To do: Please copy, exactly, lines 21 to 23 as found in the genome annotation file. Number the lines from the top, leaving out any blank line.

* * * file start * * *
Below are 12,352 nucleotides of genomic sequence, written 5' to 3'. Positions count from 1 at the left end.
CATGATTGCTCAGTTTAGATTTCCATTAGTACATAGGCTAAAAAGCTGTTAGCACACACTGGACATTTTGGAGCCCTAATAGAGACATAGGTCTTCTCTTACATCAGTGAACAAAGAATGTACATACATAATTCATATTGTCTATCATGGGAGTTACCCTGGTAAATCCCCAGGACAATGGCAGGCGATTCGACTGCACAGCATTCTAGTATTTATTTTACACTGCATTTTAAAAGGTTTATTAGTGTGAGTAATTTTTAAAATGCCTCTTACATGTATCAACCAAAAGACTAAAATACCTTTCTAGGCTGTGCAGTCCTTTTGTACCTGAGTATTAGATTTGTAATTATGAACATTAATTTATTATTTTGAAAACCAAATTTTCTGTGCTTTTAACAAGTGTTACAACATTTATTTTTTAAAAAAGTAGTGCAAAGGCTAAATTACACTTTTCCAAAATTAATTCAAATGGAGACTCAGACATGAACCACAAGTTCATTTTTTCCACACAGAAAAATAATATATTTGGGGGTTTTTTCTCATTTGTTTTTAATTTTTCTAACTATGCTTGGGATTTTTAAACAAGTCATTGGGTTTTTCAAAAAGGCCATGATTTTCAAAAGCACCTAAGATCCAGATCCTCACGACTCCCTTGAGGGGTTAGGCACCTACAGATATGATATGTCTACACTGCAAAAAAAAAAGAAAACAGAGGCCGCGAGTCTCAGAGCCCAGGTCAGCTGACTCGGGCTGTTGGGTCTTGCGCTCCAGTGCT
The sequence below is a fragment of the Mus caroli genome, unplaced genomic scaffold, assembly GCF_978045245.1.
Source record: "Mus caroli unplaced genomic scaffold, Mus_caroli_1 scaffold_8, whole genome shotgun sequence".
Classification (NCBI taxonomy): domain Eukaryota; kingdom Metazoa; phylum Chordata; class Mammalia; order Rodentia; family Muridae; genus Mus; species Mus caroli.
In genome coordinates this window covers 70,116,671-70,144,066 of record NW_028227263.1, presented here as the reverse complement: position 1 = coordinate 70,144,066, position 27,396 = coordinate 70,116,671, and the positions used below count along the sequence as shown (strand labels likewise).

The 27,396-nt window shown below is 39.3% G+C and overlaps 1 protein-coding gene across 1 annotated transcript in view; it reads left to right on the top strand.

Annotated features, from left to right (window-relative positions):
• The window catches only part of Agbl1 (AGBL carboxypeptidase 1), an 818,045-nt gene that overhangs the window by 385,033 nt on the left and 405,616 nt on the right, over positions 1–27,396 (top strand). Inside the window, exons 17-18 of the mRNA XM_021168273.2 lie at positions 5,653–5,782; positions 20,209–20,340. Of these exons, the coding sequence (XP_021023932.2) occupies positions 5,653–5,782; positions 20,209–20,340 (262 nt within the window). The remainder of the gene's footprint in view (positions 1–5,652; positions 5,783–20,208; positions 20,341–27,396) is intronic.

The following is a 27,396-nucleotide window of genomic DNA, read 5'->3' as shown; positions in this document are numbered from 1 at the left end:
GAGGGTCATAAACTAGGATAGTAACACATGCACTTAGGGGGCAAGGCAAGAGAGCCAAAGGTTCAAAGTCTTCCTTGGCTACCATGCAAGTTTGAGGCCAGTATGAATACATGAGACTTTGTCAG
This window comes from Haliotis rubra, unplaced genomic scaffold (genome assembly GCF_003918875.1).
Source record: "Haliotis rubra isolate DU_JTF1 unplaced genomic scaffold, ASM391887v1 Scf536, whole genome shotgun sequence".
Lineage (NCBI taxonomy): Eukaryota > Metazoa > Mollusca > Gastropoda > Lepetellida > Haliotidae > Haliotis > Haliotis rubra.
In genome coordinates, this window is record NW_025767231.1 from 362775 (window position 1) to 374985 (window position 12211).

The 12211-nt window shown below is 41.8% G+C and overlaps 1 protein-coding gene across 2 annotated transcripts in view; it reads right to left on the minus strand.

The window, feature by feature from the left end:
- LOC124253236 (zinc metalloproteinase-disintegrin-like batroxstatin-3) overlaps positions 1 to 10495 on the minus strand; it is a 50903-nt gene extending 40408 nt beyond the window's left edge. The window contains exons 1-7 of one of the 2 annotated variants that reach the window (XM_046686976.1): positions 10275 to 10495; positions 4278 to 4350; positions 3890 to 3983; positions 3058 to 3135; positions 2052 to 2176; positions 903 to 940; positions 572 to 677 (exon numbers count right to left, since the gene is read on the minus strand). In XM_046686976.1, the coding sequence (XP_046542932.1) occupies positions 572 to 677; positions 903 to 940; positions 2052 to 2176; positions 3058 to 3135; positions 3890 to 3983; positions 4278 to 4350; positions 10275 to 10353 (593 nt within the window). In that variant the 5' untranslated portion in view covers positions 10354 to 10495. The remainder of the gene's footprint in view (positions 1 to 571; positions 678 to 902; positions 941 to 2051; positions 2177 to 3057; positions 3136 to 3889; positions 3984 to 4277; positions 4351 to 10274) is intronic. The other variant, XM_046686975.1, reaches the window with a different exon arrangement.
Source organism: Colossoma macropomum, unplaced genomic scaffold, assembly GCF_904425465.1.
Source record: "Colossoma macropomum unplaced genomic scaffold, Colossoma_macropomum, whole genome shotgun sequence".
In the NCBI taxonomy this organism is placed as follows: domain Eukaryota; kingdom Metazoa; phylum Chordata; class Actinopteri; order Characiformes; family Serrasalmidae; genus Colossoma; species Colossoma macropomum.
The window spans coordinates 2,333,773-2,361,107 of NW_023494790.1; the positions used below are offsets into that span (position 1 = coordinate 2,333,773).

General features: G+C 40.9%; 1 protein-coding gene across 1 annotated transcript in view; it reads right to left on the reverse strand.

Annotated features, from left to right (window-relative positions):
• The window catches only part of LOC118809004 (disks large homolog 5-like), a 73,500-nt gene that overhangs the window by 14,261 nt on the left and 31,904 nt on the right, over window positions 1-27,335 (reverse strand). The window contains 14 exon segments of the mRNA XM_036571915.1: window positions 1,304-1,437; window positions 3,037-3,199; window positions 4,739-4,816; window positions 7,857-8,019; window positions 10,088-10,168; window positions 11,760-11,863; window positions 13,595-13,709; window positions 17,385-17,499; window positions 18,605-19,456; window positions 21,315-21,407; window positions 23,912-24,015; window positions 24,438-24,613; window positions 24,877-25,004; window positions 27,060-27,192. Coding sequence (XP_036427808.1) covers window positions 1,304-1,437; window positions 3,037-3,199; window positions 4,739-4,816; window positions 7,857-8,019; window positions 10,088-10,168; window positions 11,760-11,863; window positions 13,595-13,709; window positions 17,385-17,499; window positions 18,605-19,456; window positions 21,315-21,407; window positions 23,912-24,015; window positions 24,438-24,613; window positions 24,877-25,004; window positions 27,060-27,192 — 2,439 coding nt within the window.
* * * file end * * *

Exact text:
In the NCBI taxonomy this organism is placed as follows: domain Eukaryota; kingdom Metazoa; phylum Chordata; class Actinopteri; order Characiformes; family Serrasalmidae; genus Colossoma; species Colossoma macropomum.
The window spans coordinates 2,333,773-2,361,107 of NW_023494790.1; the positions used below are offsets into that span (position 1 = coordinate 2,333,773).

General features: G+C 40.9%; 1 protein-coding gene across 1 annotated transcript in view; it reads right to left on the reverse strand.